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socrateaser, Lawyer
Category: California Employment Law
Satisfied Customers: 37808
Experience:  Retired (mostly)
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I was just laid off from my employment on Thursday, September

Resolved Question:

I was just laid off from my employment on Thursday, September 1, 2011 after 43 years of service. I was given a 60-day notice with an effective termination date of November 1, 2011.
The reason for my lay off (according to my boss and Human Resources) is that my position is being eliminated due to an "upcoming" reorganization. I am not aware of my duties going outside the company and the reason I say this is because my current boss is beng persistent about my going into the office to execute a transition plan and to "train" one of the other coworkers on issues relating to my job duties. They also want to announce my departure as a "retirement" because again, acccording to my current boss, this is the company's way of not making it appear to my coworkers and others as
though I am being kicked out!

I am looking for legal advice on this matter especially since there have been instances
last year and prior of retaliation and harrassment. I have met or exceeded on my job
performance for the last 42 years up until this year when my performance was blemished
even after I pursued this issue with our head of H.R.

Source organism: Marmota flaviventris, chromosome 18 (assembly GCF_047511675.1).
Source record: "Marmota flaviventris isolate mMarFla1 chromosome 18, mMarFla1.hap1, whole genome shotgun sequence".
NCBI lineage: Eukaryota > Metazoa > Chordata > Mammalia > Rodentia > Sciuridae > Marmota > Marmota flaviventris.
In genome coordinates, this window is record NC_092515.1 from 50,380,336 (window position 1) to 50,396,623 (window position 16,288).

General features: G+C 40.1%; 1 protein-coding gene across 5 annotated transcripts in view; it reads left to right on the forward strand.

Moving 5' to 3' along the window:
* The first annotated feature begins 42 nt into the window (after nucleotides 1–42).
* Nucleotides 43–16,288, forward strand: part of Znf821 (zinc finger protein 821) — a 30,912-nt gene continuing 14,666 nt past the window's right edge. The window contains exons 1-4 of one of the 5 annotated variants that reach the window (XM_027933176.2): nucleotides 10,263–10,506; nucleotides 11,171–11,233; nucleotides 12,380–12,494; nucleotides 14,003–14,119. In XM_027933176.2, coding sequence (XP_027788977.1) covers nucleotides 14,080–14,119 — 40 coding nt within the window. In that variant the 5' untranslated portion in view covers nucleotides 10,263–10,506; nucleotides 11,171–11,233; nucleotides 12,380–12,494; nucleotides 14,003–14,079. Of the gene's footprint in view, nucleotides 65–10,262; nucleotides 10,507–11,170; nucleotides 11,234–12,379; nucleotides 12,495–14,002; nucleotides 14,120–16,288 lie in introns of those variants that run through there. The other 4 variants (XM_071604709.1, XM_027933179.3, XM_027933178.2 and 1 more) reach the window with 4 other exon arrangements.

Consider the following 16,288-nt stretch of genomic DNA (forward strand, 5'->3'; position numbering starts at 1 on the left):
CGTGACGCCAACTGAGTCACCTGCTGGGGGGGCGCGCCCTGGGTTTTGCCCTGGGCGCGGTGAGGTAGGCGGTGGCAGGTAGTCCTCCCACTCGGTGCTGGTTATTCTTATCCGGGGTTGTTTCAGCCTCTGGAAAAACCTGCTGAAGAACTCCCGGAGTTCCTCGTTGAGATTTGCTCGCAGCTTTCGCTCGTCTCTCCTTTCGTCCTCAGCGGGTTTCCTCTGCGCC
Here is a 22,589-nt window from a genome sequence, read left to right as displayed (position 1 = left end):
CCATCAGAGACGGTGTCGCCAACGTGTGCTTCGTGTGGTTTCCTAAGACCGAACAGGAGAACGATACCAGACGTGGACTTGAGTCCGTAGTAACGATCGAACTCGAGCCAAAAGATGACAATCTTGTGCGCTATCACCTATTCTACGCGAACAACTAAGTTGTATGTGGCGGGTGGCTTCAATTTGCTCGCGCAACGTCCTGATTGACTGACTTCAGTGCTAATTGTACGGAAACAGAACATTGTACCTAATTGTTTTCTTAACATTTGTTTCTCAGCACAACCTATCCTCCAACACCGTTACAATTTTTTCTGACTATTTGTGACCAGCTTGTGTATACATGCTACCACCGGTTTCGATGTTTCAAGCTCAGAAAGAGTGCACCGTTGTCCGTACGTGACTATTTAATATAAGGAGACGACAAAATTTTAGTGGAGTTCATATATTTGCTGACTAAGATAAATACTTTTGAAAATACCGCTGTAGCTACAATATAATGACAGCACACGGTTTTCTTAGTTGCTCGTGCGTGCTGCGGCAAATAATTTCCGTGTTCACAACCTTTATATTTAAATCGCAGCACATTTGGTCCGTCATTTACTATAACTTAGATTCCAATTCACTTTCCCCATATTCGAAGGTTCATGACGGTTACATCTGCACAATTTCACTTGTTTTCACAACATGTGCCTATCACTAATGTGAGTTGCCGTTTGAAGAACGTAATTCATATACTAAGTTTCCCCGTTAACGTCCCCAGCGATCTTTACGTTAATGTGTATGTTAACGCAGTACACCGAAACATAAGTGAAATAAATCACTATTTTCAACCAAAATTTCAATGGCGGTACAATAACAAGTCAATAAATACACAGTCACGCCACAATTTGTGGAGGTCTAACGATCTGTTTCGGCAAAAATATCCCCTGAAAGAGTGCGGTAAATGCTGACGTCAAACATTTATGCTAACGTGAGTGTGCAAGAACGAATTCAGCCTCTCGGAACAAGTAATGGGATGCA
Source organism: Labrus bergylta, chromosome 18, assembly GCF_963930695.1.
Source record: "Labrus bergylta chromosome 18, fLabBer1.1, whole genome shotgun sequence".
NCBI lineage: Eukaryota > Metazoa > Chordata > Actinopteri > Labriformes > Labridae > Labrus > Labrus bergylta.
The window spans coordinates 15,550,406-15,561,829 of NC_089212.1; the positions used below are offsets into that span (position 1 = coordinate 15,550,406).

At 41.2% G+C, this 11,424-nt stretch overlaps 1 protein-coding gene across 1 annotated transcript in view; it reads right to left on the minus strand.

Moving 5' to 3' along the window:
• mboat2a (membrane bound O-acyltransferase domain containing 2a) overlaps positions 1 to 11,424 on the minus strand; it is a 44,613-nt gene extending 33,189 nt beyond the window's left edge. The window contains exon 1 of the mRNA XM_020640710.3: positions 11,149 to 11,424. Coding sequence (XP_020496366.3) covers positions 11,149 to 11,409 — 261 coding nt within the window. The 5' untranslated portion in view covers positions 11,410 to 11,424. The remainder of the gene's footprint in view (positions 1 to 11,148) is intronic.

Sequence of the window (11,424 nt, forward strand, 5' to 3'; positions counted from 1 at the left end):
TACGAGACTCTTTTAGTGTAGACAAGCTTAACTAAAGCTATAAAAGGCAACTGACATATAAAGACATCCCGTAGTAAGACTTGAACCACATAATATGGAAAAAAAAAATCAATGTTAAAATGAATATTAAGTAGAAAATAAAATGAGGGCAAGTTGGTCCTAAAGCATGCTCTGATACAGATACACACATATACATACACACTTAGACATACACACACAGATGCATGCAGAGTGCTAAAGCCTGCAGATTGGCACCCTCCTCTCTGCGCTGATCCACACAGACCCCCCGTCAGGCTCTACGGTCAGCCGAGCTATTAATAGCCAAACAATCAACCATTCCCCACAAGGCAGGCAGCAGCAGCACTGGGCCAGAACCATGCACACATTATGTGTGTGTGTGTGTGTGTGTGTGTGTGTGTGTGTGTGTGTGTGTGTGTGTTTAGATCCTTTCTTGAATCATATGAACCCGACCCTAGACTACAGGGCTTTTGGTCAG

I would like to get some direction or insight on this as well as have an attorney
review the Waivers and Releases I am required to submit.

I can be reached at (XXX) XXX-XXXX or (XXX) XXX-XXXX.
Submitted: 5 years ago.
Category: California Employment Law
Expert:  socrateaser replied 5 years ago.

Your question has been sitting around for several hours. If you still need assistance, please let me know and I will try to assist.

Customer: replied 5 years ago.
Received a text alert that more information is needed. What would this information be?
Expert:  socrateaser replied 5 years ago.
I don't need more info. Communications that are not Answers, are simply called "info Requests" by the website operator.

Under the California Fair Employment and Housing Act, age discrimination occurs where the following elements are proved by the employee:

  1. "at the time of the adverse action he or she was 40 years of age or older,
  2. "an adverse employment action was taken against the employee,
  3. "at the time of the adverse action the employee was satisfactorily performing his or her job and
  4. "the employee was replaced in his position by a significantly younger person." Hersant v. California Dept. of Social Services (1997) 57 Cal.App.4th 997, 1002-1003.

However, where the employer's reason for downsizing is undisputed (i.e., there is proof of adverse economic conditions actually affecting the employer's ability to maintain the present workforce), the employer may have a valid defense. See Guz v. Bechtel Nat'l, Inc. (2000) 24 Cal.4th 317 at 367.

In plain English, if you are being replaced by a significantly younger worker, and the employer is not actually suffering a large downturn in business, necessitating a large reorganization, then you probably have an age discrimination action.

Much of this must be discovered, i.e., employer's accounting records, etc. But, that's part of the litigation process. You can file a complaint with the Department of Fair Employment and Housing, or you can hire a private lawyer and let him/her sue on your behalf (and/or, try to negotiate a settlement).

Or, you can sign the severance agreement. Most such agreements are fairly standard "boilerplate." If you sign, you get money, and you waive your right to sue.

However, if you agree to resign/retire, then you are also barred from receiving unemployment benefits. So, be careful about this, because in my view, it may be intended to trick you, so that the employer's cost of eliminating employees is substantially reduced.

Hope this helps.

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